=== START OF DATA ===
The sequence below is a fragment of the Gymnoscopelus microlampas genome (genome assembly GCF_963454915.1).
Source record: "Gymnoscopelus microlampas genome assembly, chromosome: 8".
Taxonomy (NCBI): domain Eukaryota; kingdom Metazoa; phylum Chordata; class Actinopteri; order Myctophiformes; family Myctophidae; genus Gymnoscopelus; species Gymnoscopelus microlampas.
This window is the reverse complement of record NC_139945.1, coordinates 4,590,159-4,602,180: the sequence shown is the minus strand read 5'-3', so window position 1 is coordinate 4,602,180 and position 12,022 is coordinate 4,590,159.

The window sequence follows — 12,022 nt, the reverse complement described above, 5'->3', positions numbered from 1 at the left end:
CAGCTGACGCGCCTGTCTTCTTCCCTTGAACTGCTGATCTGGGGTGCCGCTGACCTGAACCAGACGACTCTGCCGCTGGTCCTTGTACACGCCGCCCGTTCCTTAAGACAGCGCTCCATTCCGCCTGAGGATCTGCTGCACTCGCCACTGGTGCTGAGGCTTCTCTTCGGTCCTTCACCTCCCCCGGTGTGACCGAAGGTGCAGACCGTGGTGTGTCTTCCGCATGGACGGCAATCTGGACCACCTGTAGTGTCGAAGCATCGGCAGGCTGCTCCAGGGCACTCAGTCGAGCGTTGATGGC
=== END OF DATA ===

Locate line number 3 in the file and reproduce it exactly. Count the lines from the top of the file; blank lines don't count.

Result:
Taxonomy (NCBI): domain Eukaryota; kingdom Metazoa; phylum Chordata; class Actinopteri; order Myctophiformes; family Myctophidae; genus Gymnoscopelus; species Gymnoscopelus microlampas.